Density of Venus

by Fraser Cain on July 28, 2009

Interior of Venus
The density of Venus is 5.204 grams per cubic centimeter.

Need some kind of comparison? The density of Earth is 5.515 g/cm3. So Venus is definitely less dense than Earth. And it’s even less dense than Mercury. Of course, it’s much more dense than any of the outer planets, like Jupiter or Saturn.

Scientists think that Venus has an interior structure similar to Earth, with a metal core, rocky mantle, and an outer crust. But these assumptions come purely from the density calculations. Here on Earth, scientists study the interior structure of the planet by using seismographs, and studying how seismic waves from earthquakes travel through the Earth. Since the surface of Venus is hot enough to melt lead, there’s no way to leave scientific equipment on the surface for any period of time to study the interior of the planet.

With its lower density, Venus has a lower mass than Earth. In fact, the mass of Venus is only about 81% the mass of Earth. And it’s also a little smaller than Earth. This means that the surface gravity of Venus is only 90% of what you would experience on Earth.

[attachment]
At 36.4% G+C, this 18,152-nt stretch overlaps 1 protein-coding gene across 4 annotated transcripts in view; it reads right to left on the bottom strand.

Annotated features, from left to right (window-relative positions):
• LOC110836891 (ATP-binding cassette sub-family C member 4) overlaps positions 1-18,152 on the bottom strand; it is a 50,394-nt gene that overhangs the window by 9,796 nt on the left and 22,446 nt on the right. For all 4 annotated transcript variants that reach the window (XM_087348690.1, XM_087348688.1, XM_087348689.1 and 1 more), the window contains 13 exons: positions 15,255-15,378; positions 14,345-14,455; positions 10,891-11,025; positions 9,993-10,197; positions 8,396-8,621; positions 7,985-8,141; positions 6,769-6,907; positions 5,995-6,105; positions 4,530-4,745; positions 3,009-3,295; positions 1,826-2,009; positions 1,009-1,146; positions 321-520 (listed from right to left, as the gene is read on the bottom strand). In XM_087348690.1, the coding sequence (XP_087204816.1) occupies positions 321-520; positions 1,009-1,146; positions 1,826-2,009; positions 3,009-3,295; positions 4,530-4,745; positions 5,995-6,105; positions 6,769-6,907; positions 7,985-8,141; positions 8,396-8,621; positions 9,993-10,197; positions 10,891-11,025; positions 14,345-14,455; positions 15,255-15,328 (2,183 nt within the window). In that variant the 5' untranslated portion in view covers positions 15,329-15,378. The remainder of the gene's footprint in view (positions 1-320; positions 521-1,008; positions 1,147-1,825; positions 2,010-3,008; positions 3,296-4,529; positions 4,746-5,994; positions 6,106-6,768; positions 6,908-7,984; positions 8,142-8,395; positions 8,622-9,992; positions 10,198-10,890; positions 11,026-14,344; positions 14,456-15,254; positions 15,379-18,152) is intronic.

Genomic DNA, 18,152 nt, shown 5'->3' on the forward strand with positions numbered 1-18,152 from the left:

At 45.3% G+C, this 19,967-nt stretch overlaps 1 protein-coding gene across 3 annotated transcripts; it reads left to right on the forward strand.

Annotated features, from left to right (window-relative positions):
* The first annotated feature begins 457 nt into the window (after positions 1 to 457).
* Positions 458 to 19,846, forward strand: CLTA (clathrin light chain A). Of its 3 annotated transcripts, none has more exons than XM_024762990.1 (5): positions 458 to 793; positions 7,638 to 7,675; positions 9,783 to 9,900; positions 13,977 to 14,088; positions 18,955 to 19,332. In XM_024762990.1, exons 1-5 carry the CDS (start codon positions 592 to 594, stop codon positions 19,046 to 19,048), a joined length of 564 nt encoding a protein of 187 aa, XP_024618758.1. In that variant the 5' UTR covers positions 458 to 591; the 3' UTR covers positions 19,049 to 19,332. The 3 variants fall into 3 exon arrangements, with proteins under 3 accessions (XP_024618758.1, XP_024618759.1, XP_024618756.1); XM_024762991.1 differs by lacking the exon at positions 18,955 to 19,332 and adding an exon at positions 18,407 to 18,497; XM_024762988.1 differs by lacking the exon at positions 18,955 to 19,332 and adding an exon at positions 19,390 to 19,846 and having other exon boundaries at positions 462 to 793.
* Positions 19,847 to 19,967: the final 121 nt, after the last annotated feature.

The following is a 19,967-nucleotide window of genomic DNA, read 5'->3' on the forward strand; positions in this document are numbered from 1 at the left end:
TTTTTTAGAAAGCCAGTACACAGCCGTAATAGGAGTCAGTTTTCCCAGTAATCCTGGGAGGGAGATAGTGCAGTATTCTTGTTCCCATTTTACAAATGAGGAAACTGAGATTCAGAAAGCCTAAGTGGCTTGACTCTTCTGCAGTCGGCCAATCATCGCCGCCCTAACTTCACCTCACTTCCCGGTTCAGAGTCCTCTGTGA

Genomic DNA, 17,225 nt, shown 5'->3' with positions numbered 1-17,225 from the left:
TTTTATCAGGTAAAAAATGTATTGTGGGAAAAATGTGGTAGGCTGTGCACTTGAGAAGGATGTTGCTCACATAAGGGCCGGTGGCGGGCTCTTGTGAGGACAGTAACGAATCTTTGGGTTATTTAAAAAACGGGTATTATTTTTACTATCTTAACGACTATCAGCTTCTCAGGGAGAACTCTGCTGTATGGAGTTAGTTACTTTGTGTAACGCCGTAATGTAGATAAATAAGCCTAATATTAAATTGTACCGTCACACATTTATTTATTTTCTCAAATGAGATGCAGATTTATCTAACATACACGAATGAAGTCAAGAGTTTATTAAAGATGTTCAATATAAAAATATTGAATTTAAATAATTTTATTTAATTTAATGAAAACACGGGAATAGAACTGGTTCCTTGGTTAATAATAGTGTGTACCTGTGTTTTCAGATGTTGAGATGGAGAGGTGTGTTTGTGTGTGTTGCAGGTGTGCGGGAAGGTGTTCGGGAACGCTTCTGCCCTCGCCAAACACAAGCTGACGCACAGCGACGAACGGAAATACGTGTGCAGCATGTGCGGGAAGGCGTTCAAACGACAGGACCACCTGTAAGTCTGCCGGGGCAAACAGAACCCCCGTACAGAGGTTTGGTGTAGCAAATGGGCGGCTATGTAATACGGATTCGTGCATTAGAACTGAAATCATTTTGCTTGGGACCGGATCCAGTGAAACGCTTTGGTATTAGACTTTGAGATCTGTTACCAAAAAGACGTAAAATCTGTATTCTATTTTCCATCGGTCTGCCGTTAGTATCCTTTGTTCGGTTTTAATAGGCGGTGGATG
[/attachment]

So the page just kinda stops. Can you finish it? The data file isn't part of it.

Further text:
We have written many articles about Venus for Universe Today. Here’s an article about Venus’ wet, volcanic past, and here’s an article about how Venus might have had continents and oceans in the ancient past.

Want more information on Venus? Here’s a link to Hubblesite’s News Releases about Venus, and here’s NASA’s Solar System Exploration Guide to Venus.

We have recorded a whole episode of Astronomy Cast that’s only about planet Venus. Listen to it here, Episode 50: Venus.

About 

Fraser Cain is the publisher of Universe Today. He's also the co-host of Astronomy Cast with Dr. Pamela Gay.

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